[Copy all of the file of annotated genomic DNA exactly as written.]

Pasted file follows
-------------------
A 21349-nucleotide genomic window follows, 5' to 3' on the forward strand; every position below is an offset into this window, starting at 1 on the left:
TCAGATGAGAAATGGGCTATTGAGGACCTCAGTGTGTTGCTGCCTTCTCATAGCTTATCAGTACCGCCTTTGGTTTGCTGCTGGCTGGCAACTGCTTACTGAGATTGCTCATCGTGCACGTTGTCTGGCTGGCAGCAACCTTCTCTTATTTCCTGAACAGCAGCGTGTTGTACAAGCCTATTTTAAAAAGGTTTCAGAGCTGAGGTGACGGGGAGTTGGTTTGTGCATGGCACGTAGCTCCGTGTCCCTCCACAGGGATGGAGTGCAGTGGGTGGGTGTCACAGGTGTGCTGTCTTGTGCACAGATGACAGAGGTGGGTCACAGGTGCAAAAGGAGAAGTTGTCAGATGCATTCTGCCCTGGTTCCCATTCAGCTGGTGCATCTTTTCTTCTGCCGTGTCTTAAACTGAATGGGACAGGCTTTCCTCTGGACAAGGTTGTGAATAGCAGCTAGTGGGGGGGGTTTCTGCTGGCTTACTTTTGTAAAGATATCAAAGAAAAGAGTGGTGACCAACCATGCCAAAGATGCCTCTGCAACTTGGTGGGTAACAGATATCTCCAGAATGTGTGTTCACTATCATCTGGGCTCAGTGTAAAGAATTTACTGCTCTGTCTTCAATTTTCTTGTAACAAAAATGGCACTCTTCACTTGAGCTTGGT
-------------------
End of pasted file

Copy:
A 21349-nucleotide genomic window follows, 5' to 3' on the forward strand; every position below is an offset into this window, starting at 1 on the left:
TCAGATGAGAAATGGGCTATTGAGGACCTCAGTGTGTTGCTGCCTTCTCATAGCTTATCAGTACCGCCTTTGGTTTGCTGCTGGCTGGCAACTGCTTACTGAGATTGCTCATCGTGCACGTTGTCTGGCTGGCAGCAACCTTCTCTTATTTCCTGAACAGCAGCGTGTTGTACAAGCCTATTTTAAAAAGGTTTCAGAGCTGAGGTGACGGGGAGTTGGTTTGTGCATGGCACGTAGCTCCGTGTCCCTCCACAGGGATGGAGTGCAGTGGGTGGGTGTCACAGGTGTGCTGTCTTGTGCACAGATGACAGAGGTGGGTCACAGGTGCAAAAGGAGAAGTTGTCAGATGCATTCTGCCCTGGTTCCCATTCAGCTGGTGCATCTTTTCTTCTGCCGTGTCTTAAACTGAATGGGACAGGCTTTCCTCTGGACAAGGTTGTGAATAGCAGCTAGTGGGGGGGGTTTCTGCTGGCTTACTTTTGTAAAGATATCAAAGAAAAGAGTGGTGACCAACCATGCCAAAGATGCCTCTGCAACTTGGTGGGTAACAGATATCTCCAGAATGTGTGTTCACTATCATCTGGGCTCAGTGTAAAGAATTTACTGCTCTGTCTTCAATTTTCTTGTAACAAAAATGGCACTCTTCACTTGAGCTTGGT